02 February 2021
Legacies of Catalogue Descriptions and Curatorial Voice: training materials and next steps
Over the past year British Library staff have contributed to the AHRC-funded project "Legacies of Catalogue Descriptions and Curatorial Voice: Opportunities for Digital Scholarship". Led by James Baker, University of Sussex, the project set out to demonstrate the value of corpus linguistic methods and computational tools to the study of legacies of catalogues and cultural institutions’ identities. In a previous blogpost James explained the historical research that shaped this project and outlined the original work plan which was somewhat disrupted by the pandemic.
As we approach the end of the first phase of this AHRC project, we want to share the news about the completion as part of this project of the training module on Computational Analysis of Catalogue Data. The materials take into account the interests and needs of the community for which it is intended. In July James and I delivered a couple of training sessions over Zoom for a group of GLAM professionals, some of whom had previously shown interest in our approach to catalogue data by attending Baker’s British Academy-funded “Curatorial Voice” project.
In response to feedback from these sessions we updated the lessons to query data derived from descriptions of photographs held at the British Library. This dataset reflects better the diversity of catalogue records created by different cataloguers and curators over time. British Library staff then took part in a Hack-and-Yack session which demonstrated the use of AntConc and approaches from computational linguistics for the purposes of examining the Library’s catalogue data and how this could enable catalogue related work. This was welcomed by curators, cataloguers and other collections management staff who saw value in trying this out with their own catalogue data for the purpose of improving its quality, identifying patterns and ultimately making it more accessible to users. In December, the near-finished module was presented over Zoom to a wider group of GLAM professionals from the UK, US and Turkey.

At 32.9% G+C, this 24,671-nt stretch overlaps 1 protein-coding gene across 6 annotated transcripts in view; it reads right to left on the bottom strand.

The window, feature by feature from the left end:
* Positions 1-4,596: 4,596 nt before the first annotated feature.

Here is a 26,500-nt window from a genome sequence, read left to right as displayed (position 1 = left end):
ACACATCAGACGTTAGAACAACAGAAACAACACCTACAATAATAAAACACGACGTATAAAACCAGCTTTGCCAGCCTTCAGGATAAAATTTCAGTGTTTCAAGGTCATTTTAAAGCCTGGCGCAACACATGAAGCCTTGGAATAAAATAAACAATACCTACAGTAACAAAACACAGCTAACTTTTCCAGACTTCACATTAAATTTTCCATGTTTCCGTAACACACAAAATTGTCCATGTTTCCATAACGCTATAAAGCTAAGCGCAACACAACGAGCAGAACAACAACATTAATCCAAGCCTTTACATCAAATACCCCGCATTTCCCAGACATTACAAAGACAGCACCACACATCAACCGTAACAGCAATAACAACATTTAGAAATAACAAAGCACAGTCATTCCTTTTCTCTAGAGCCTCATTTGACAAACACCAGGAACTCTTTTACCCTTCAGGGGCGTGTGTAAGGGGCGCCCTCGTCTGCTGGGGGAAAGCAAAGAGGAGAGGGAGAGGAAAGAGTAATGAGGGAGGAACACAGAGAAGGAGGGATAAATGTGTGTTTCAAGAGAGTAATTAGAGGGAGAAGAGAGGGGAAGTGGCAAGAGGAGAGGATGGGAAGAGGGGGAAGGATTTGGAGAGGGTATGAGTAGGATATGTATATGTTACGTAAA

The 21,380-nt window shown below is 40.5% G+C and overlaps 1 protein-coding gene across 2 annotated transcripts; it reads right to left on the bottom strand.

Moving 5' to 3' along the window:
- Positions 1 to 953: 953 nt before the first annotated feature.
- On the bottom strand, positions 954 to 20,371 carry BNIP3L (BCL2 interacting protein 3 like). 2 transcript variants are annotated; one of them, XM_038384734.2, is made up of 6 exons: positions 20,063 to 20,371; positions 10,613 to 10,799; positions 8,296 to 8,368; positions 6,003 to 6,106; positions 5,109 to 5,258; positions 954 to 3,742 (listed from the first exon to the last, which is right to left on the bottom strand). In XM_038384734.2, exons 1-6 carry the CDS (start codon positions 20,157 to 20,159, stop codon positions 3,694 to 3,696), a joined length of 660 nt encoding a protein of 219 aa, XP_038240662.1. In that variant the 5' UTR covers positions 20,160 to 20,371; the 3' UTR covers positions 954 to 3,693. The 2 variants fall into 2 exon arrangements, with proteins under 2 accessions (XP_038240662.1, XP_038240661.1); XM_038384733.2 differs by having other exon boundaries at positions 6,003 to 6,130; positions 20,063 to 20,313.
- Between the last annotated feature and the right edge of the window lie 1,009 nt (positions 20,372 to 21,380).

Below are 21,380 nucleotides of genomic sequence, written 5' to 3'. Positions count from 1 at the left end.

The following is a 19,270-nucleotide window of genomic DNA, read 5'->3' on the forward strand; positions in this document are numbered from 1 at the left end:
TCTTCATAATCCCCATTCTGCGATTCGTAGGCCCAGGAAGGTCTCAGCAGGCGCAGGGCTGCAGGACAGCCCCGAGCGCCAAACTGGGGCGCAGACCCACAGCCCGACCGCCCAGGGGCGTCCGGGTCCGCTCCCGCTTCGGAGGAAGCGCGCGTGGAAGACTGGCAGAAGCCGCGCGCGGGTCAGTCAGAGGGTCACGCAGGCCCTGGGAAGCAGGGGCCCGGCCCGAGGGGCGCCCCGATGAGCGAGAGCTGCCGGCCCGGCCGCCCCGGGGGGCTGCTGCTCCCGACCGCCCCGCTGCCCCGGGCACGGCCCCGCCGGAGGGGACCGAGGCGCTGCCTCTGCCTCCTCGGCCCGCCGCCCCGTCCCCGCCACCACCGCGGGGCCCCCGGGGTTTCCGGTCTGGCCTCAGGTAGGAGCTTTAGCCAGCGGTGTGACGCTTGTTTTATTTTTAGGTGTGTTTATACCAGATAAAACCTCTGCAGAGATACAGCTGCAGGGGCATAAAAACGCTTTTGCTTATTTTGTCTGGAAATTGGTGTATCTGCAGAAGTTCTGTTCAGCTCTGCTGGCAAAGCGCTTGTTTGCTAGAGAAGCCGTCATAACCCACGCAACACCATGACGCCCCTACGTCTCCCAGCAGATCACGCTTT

We hope that the training module will be widely used and further developed by the community and are delighted that it has already been referenced in a resource for researchers in the Humanities and Social Sciences at the University of Edinburgh. In terms of next steps, the AHRC has granted an extension for holding some partnership development activities with our partners at Yale University and delivering the end-of-project workshop which will hopefully lead to future collaborations in this space.
Personally, I gained a lot from this fruitful collaboration with James and Andrew Salway as it gave me a first-hand experience of developing a “Carpentries-style” lesson, understanding how AntConc works, and applying corpus linguistic methods. I want to thank [British Library staff who took part in the training sessions and in particular those colleagues who supplied catalogue data and shared curatorial expertise: Alan Danskin, Victoria Morris, Nicolas Moretto, Malini Roy, Cam Sharp Jones and Adrian Edwards.